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The Common Information (CI) approach provides a systematic way to transform a multi-agent stochastic control problem to a single-agent partially observed Markov decision problem (POMDP) called the coordinator's POMDP. However, such a POMDP can be hard to solve due to its extraordinarily large action space. We propose a new algorithm for multi-agent stochastic control problems, called coordinator's heuristic search value iteration (CHSVI), that combines the CI approach and point-based POMDP algorithms for large action spaces. We demonstrate the algorithm through optimally solving several benchmark problems.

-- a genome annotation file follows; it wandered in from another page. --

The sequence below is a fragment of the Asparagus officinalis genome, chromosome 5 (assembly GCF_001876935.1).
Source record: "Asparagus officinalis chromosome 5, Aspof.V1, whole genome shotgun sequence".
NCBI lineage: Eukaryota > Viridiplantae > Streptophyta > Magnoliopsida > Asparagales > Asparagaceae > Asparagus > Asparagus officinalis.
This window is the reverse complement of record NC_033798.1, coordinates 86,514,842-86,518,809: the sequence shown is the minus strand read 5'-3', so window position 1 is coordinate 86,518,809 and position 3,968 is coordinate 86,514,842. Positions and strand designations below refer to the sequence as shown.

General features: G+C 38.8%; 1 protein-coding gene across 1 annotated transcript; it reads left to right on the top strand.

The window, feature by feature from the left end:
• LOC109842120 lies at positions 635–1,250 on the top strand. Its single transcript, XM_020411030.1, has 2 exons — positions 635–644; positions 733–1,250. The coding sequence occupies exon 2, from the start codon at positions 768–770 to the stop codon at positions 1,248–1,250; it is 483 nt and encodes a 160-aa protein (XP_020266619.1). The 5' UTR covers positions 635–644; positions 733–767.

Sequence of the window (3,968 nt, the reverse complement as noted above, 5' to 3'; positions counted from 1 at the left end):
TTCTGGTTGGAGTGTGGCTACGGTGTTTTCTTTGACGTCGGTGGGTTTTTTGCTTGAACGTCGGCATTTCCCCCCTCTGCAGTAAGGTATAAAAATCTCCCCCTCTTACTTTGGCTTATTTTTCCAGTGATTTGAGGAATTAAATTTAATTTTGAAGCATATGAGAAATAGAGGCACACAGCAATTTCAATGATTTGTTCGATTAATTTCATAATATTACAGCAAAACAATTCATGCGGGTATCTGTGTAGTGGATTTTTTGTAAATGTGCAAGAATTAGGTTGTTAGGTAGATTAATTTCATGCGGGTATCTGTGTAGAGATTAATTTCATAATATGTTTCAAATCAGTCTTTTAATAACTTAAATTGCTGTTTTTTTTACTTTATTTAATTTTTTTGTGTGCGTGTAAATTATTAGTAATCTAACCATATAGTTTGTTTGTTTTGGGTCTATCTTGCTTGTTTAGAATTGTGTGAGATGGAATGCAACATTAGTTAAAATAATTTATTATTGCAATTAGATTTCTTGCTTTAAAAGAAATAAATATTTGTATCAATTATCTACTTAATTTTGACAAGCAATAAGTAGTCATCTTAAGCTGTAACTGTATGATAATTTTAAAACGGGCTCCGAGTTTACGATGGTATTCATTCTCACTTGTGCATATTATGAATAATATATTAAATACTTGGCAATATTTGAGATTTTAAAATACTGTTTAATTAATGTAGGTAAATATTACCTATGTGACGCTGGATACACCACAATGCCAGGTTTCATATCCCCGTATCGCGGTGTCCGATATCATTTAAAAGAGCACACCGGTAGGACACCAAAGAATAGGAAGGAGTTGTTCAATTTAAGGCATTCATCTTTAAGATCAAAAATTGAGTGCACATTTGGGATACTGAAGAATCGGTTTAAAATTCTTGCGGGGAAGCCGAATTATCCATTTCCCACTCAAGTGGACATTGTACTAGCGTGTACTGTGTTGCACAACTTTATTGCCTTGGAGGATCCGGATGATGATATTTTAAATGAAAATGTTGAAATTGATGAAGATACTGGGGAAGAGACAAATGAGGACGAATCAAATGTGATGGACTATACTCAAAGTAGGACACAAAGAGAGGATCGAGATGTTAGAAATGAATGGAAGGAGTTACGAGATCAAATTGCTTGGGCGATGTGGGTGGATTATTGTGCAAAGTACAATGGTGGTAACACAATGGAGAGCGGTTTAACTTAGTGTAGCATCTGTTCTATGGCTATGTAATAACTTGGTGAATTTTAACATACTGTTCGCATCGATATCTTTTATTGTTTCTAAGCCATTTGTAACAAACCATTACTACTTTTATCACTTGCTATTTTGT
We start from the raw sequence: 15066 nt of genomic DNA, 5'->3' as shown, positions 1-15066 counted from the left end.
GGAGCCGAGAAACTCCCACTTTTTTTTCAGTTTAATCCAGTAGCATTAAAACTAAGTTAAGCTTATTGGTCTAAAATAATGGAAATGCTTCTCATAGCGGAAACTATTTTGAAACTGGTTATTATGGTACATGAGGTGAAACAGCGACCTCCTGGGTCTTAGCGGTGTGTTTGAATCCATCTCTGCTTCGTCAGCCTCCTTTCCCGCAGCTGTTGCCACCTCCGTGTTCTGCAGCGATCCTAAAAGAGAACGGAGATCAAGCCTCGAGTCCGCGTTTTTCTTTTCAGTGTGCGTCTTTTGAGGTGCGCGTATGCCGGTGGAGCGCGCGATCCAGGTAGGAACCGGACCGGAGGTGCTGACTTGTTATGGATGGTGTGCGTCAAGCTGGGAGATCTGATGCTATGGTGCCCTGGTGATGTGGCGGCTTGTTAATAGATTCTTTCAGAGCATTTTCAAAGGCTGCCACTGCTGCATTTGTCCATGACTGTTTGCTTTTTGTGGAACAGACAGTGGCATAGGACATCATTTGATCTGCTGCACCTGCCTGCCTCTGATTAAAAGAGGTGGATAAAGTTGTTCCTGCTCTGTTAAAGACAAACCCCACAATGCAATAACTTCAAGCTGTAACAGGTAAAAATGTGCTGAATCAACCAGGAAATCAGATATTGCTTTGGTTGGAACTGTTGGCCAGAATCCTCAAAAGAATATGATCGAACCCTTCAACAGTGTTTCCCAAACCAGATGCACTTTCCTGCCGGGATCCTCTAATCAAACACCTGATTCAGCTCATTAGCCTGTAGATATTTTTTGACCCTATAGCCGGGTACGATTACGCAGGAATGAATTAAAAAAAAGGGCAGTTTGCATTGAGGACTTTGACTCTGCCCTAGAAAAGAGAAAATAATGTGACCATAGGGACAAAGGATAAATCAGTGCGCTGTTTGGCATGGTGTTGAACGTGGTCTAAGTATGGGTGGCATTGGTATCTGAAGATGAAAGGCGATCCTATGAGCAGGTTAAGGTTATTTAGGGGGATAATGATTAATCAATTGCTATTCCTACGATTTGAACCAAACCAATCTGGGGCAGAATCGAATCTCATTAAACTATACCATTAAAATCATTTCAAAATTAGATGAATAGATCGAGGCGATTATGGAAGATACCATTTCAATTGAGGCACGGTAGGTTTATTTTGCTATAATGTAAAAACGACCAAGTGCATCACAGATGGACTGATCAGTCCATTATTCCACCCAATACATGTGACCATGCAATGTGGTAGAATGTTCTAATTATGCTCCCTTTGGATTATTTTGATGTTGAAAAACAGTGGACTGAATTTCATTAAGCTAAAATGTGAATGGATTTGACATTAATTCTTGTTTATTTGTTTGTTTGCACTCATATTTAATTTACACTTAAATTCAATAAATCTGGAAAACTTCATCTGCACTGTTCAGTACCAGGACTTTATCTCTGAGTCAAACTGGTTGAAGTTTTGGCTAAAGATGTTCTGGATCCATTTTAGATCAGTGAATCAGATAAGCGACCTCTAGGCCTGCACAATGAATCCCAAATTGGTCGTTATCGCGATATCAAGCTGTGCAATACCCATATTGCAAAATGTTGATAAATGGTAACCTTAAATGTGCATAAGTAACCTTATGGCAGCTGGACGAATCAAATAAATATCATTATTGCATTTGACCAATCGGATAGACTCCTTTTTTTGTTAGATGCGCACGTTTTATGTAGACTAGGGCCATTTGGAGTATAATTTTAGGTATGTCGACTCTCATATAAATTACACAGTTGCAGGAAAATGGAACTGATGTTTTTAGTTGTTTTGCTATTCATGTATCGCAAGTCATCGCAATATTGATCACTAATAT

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In this paper, we address the following problem: Given an offline demonstration dataset from an imperfect expert, what is the best way to leverage it to bootstrap online learning performance in MDPs. We first propose an Informed Posterior Sampling-based RL (iPSRL) algorithm that uses the offline dataset, and information about the expert's behavioral policy used to generate the offline dataset. Its cumulative Bayesian regret goes down to zero exponentially fast in N, the offline dataset size if the expert is competent enough. Since this algorithm is computationally impractical, we then propose the iRLSVI algorithm that can be seen as a combination of the RLSVI algorithm for online RL, and imitation learning. Our empirical results show that the proposed iRLSVI algorithm is able to achieve significant reduction in regret as compared to two baselines: no offline data, and offline dataset but used without information about the generative policy. Our algorithm bridges online RL and imitation learning for the first time.